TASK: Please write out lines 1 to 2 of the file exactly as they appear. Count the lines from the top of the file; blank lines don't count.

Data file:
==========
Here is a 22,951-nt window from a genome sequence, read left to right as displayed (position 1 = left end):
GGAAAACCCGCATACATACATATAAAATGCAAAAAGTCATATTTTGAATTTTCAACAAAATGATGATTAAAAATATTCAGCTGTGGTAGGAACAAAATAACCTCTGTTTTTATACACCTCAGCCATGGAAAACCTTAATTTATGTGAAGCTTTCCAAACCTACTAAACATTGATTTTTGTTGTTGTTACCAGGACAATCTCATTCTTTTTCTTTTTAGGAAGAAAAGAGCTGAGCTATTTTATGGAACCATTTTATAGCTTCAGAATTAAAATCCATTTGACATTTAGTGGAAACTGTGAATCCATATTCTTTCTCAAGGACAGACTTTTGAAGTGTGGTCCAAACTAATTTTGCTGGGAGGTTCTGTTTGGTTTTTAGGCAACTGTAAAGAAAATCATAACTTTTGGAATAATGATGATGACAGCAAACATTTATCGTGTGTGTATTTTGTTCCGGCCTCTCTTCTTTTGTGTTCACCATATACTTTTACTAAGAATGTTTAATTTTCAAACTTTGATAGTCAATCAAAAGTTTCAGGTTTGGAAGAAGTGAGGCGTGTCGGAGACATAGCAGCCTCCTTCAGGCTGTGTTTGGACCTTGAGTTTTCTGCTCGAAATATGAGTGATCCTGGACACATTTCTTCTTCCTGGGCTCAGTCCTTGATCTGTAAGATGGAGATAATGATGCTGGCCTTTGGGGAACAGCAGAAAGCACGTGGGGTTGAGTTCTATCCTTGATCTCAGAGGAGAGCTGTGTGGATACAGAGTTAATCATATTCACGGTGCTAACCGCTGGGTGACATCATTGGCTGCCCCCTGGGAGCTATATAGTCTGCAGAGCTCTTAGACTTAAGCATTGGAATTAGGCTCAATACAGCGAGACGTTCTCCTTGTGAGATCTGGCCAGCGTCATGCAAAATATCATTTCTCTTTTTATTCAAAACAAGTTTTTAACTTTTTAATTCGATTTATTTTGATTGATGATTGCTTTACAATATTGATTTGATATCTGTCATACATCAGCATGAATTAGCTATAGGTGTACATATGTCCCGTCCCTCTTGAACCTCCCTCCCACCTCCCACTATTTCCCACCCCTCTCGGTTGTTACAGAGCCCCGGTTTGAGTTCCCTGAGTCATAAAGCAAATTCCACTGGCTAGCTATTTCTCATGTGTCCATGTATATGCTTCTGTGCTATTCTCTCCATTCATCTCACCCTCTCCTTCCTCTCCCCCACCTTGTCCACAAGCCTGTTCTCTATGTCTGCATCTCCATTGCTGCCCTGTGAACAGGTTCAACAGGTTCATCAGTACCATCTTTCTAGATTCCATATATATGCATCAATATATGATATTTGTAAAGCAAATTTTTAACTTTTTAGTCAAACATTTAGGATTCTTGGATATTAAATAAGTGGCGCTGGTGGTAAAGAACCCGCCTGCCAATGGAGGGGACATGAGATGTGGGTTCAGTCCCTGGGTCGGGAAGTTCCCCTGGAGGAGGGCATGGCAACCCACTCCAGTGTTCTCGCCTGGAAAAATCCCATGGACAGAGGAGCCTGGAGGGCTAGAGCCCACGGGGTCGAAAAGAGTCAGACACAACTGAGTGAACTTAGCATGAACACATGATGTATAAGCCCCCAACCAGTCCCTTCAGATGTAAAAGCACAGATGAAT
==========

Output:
Here is a 22,951-nt window from a genome sequence, read left to right as displayed (position 1 = left end):
GGAAAACCCGCATACATACATATAAAATGCAAAAAGTCATATTTTGAATTTTCAACAAAATGATGATTAAAAATATTCAGCTGTGGTAGGAACAAAATAACCTCTGTTTTTATACACCTCAGCCATGGAAAACCTTAATTTATGTGAAGCTTTCCAAACCTACTAAACATTGATTTTTGTTGTTGTTACCAGGACAATCTCATTCTTTTTCTTTTTAGGAAGAAAAGAGCTGAGCTATTTTATGGAACCATTTTATAGCTTCAGAATTAAAATCCATTTGACATTTAGTGGAAACTGTGAATCCATATTCTTTCTCAAGGACAGACTTTTGAAGTGTGGTCCAAACTAATTTTGCTGGGAGGTTCTGTTTGGTTTTTAGGCAACTGTAAAGAAAATCATAACTTTTGGAATAATGATGATGACAGCAAACATTTATCGTGTGTGTATTTTGTTCCGGCCTCTCTTCTTTTGTGTTCACCATATACTTTTACTAAGAATGTTTAATTTTCAAACTTTGATAGTCAATCAAAAGTTTCAGGTTTGGAAGAAGTGAGGCGTGTCGGAGACATAGCAGCCTCCTTCAGGCTGTGTTTGGACCTTGAGTTTTCTGCTCGAAATATGAGTGATCCTGGACACATTTCTTCTTCCTGGGCTCAGTCCTTGATCTGTAAGATGGAGATAATGATGCTGGCCTTTGGGGAACAGCAGAAAGCACGTGGGGTTGAGTTCTATCCTTGATCTCAGAGGAGAGCTGTGTGGATACAGAGTTAATCATATTCACGGTGCTAACCGCTGGGTGACATCATTGGCTGCCCCCTGGGAGCTATATAGTCTGCAGAGCTCTTAGACTTAAGCATTGGAATTAGGCTCAATACAGCGAGACGTTCTCCTTGTGAGATCTGGCCAGCGTCATGCAAAATATCATTTCTCTTTTTATTCAAAACAAGTTTTTAACTTTTTAATTCGATTTATTTTGATTGATGATTGCTTTACAATATTGATTTGATATCTGTCATACATCAGCATGAATTAGCTATAGGTGTACATATGTCCCGTCCCTCTTGAACCTCCCTCCCACCTCCCACTATTTCCCACCCCTCTCGGTTGTTACAGAGCCCCGGTTTGAGTTCCCTGAGTCATAAAGCAAATTCCACTGGCTAGCTATTTCTCATGTGTCCATGTATATGCTTCTGTGCTATTCTCTCCATTCATCTCACCCTCTCCTTCCTCTCCCCCACCTTGTCCACAAGCCTGTTCTCTATGTCTGCATCTCCATTGCTGCCCTGTGAACAGGTTCAACAGGTTCATCAGTACCATCTTTCTAGATTCCATATATATGCATCAATATATGATATTTGTAAAGCAAATTTTTAACTTTTTAGTCAAACATTTAGGATTCTTGGATATTAAATAAGTGGCGCTGGTGGTAAAGAACCCGCCTGCCAATGGAGGGGACATGAGATGTGGGTTCAGTCCCTGGGTCGGGAAGTTCCCCTGGAGGAGGGCATGGCAACCCACTCCAGTGTTCTCGCCTGGAAAAATCCCATGGACAGAGGAGCCTGGAGGGCTAGAGCCCACGGGGTCGAAAAGAGTCAGACACAACTGAGTGAACTTAGCATGAACACATGATGTATAAGCCCCCAACCAGTCCCTTCAGATGTAAAAGCACAGATGAAT